Stephanie Taglianetti:

Woo, number one again.

Marcus Johnson:

... was answering this question about the most littered plastic items in the US. He noted that hailed as a miracle material when it first appeared, plastic has taken us to the moon, revolutionized medicine, and helped make computers and cell phones possible. But plastic has a darker side. The world generates over 350 million tons of plastic waste every year. Over one fifth of that is mismanaged. Mr. Dickert looks at a 2020 national litter survey that captured a snapshot of the problem breaking down the number of pieces of different types of litter. The number one culprit of the most littered single-use plastic items in the US, it's cigarette filters, which is the white bit inside the short orange bit. Nearly 10 billion, that's accounting for nearly 20% of all littered items. This is horrific as well, it's estimated 80%, four out of five, cigarette filters are littered.

Max Willens:

Oh yeah.

Marcus Johnson:

Cigarette filters are routinely the number one most collected item during the Ocean Conservancy's annual international coastal cleanup, and a very distant second, plastic film.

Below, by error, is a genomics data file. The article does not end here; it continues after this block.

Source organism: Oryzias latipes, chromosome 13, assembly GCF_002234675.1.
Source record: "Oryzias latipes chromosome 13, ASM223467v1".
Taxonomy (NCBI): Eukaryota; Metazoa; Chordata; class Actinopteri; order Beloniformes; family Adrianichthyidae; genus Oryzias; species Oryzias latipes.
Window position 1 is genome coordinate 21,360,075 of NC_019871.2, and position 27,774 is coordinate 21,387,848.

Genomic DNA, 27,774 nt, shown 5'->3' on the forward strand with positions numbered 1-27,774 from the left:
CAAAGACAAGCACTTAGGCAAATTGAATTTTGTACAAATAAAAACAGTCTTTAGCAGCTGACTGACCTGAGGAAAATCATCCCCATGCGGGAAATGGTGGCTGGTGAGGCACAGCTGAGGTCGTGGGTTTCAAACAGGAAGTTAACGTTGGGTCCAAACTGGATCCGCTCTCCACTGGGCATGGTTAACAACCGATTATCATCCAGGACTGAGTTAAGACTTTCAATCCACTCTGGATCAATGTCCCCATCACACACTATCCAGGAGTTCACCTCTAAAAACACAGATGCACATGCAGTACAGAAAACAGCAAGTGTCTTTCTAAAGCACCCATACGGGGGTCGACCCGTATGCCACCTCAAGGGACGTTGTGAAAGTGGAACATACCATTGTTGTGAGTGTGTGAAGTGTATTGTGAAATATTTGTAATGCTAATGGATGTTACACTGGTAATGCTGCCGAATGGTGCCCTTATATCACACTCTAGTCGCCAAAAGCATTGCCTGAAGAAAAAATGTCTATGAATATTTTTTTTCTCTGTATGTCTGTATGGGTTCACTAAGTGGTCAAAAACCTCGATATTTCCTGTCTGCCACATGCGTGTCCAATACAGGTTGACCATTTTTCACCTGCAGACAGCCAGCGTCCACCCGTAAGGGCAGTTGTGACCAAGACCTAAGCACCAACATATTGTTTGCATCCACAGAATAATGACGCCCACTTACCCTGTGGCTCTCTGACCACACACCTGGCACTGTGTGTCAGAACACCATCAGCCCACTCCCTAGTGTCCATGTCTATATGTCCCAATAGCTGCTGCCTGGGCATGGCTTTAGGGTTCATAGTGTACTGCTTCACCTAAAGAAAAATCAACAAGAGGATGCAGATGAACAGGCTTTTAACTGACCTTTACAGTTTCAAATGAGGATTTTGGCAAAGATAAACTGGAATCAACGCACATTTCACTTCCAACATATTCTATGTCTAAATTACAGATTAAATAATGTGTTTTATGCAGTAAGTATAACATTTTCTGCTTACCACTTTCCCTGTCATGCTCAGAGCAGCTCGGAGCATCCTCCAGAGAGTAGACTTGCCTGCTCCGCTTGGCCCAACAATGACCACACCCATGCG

Max Willens:

Straws.

Marcus Johnson:

Plastic film, cling film, siran wrap that's not used to wrap food is in a very distant second, but still second. Plastic film used to wrap food is in third. Polystyrene for packaging and things is in fourth. Then it's plastic food packaging, I think Suzy might have shouted that out maybe, takeout containers, margarine tubs, yogurt pots, things like that. Then it's beverage packaging, iced drink containers, things like that, that's sixth. Polystyrene, but specifically for food is in seventh. And then the final three in the top 10, single serve wine and liquor bottles, then it's plastic bags in ninth, and water bottles in 10th place. This is items though, I don't know in terms of volume what that means, but the only research I could find was on items.

Suzy Davidkhanian:

I also think I was thinking about landfills versus just chucking something on the... again, not a nice word to use. Sorry. Putting something on the floor instead of in a garbage on a street littering. So it totally makes sense that cigarettes probably not by volume, but by item.

Marcus Johnson:

Food and beverage containers of various kinds were also the key source to plastic litter. Food and beverage containers represented half of the top 10.

Max Willens: